"Don't Ever Stray Away" sounds like it came right off of a Free album. That's not a bad thing in itself but this sad track lacks the loose, infectious energy that made that group's art so viable and influential. This song plods along like an old, sway-backed mare pulling a wagon of hog manure in comparison. "Things Change" is a dull ditty written around a rawkin' guitar riff, a composition technique that's not all that unusual except that the final outcome of these kinds of things ends up being entirely too predictable more often than not and this one's no exception. On top of that, Gary Wright's anemic voice is featured instead of Harrison's and it makes a poor tune become even more destitute. "All Sewn Up" is a Jones/Wright conglomeration that gives hints as to the brand of vapid macho-man rock that Mick would churn out with Foreigner a few years down the line. It's extremely weak, even by his future band's dubious standards, from the puny guitar ride to the passionless vocal from Gary.

"Dream Me a Mountain" is another chunk of unremarkable Caucasian R&B but the return of Mike to the mike is so welcome at this juncture that it makes the song appear to be better than it really is. He's a singer's singer and he makes a huge difference. "Sunlight of My Mind" is next and it's such a shameful, undisguised rip-off of the Rolling Stones' "Dancing with Mr. D" that they should've all be sent to the principal's office for a hard paddling. Even Harrison's primo voice can't save this uninspired waste of recording tape from being a mangy mutt with a limp. They then stuck the only song with any dynamics, "Pyramids," last and that figures since it's also the only one that possesses even a whiff of progness. Mike and Gary trade off the vocal lines gallantly and if they'd expanded on what they were creating here they might've gone somewhere (dare I say it?) ORIGINAL with it. Wishful thinking, I guess. The tune's repeating refrain goes "I know where I'm going" and, if that was indeed the case, they would've done well to let the listener in on that secret. Perhaps they were dabbling in irony.

A personal anecdote might sum up the overwhelming problem that plagues "Witness" and hordes of albums just like it. Many decades ago I joined an established band of very skilled, dedicated local musicians and helped them finish cutting their debut LP. I was invited into their clan on the strength of one of my songs they'd recorded for the disc (The best one, I might add. Humbly, of course.) and I was expected to contribute more of the same in the months to come. Alas, the self-appointed leader/main songwriter of the troupe and I clashed almost immediately. He was of the opinion that manufacturing a hit single (and thereby generating album sales) was accomplished merely by aping what was currently sitting atop the AM radio charts. I begged defiantly to differ, explaining to the conceited moron that one may as well chase the wind for, by the time a band wrote, arranged, recorded, mastered and distributed said product, whatever trend they so wisely mimicked would be passť. Since I didn't kowtow to his obviously-superior intelligence he was an ass to me from that day on, sabotaging every tune I brought into rehearsal, snidely calling them "unmarketable." That incurable idiot's inane formula for success didn't work then and it never will.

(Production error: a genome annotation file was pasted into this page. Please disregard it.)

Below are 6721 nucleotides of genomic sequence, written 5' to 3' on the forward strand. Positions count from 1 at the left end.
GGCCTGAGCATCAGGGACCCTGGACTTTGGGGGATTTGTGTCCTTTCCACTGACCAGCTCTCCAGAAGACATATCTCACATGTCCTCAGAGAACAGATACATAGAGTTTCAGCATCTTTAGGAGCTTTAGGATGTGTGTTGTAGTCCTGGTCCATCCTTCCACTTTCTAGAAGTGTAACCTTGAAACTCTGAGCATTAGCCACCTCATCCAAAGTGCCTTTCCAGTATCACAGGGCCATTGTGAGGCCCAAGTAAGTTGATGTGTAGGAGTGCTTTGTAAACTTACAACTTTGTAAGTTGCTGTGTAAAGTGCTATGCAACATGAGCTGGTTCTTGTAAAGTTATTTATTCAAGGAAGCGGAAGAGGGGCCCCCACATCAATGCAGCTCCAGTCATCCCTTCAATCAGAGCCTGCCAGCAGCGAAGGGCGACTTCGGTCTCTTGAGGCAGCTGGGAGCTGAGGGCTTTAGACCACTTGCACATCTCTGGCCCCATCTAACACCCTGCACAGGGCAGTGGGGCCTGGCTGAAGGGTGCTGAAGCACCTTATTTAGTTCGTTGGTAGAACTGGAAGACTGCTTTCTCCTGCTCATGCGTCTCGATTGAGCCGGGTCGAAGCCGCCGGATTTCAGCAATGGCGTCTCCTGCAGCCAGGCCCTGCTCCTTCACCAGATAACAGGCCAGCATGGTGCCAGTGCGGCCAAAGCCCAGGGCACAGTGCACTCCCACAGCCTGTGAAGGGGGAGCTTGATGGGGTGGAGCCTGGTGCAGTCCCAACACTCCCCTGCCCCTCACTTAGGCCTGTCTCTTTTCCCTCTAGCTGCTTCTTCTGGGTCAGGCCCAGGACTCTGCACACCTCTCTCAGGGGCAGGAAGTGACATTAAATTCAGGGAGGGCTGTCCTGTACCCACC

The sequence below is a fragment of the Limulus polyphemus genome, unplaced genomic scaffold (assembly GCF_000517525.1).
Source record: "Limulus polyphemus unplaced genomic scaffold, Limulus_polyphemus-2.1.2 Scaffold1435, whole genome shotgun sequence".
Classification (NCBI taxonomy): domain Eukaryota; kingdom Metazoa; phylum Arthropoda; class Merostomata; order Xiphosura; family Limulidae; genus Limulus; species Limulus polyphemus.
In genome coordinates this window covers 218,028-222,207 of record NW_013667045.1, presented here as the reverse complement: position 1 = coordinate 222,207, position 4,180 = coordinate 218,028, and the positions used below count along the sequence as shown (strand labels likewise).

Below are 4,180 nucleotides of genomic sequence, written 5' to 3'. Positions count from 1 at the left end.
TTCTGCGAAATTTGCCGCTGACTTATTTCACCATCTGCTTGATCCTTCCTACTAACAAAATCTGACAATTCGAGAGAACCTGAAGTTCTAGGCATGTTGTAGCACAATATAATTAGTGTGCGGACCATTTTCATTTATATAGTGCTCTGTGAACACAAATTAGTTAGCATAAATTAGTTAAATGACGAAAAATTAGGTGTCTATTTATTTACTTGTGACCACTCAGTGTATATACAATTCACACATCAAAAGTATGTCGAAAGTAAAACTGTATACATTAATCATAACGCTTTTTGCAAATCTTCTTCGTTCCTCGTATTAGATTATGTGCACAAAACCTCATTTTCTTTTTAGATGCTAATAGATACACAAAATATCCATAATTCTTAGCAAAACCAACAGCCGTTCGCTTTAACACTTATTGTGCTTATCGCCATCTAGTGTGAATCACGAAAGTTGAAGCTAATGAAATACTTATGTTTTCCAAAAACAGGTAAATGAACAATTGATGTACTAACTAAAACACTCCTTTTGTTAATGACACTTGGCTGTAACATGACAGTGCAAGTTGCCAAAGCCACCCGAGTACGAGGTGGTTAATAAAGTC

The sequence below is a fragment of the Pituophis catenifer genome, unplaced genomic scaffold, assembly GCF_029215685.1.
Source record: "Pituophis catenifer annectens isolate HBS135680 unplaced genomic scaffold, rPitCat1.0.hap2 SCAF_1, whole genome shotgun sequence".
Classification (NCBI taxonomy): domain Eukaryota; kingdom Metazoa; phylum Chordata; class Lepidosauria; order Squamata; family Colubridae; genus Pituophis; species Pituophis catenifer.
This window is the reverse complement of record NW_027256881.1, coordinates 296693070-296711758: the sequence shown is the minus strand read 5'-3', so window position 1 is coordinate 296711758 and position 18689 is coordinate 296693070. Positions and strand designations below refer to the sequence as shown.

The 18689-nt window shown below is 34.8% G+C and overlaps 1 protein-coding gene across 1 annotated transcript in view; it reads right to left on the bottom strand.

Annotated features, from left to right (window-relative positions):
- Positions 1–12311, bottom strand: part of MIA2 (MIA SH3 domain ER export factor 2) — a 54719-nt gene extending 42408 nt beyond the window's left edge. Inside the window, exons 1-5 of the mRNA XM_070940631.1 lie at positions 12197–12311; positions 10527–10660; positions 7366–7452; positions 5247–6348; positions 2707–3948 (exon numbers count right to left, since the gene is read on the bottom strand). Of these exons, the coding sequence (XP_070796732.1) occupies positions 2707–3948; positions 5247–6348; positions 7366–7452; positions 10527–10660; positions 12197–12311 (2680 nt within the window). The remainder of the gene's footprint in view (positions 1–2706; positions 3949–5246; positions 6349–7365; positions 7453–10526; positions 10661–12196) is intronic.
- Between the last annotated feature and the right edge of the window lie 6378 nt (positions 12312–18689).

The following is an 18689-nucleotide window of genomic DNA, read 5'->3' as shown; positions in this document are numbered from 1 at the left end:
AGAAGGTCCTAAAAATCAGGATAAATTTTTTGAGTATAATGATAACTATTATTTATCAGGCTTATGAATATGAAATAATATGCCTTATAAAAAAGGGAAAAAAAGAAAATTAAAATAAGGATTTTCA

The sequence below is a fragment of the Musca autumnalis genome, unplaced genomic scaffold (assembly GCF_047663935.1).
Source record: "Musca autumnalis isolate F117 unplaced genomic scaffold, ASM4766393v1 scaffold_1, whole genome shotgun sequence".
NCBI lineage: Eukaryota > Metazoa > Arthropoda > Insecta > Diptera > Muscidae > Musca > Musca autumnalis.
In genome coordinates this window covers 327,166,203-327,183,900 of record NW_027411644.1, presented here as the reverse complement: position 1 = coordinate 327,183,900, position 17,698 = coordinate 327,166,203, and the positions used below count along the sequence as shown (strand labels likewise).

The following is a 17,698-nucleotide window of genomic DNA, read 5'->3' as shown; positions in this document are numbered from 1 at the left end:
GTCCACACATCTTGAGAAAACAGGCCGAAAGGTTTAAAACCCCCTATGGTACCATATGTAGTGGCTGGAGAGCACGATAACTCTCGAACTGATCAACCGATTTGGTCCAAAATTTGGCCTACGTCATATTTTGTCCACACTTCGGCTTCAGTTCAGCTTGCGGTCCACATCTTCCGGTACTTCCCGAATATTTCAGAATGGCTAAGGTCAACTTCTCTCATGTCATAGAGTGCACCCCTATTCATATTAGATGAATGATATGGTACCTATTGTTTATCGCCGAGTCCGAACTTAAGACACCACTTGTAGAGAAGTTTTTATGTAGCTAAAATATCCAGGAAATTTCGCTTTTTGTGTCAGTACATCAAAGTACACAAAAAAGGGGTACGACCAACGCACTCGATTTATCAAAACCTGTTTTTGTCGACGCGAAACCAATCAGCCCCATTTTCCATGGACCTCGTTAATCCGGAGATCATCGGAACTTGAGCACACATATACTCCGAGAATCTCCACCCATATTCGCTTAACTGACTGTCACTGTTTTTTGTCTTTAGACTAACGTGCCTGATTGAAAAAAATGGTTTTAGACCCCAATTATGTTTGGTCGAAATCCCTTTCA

Since Gary Wright earned a composer's credit on every track listed I'm pretty sure he was of the same mindset as the mental midget (his name discreetly withheld to protect the guilty) I had to deal and duel with so long ago. Tired of making records that sold only in the thousands instead of in the millions, frustrated Gary set out to replicate "what those crazy kids are buying these days" instead of taking some risks and daring to be true to himself by attempting to explore uncharted territory with his long-haired companions. In other words, the yellow coward stayed as far away from prog as possible and the result was a Spooky Tooth album indistinguishable from oatmeal. Only Mike Harrison's golden throat keeps this project from hitting rock bottom. 1.5 stars and that's being generous.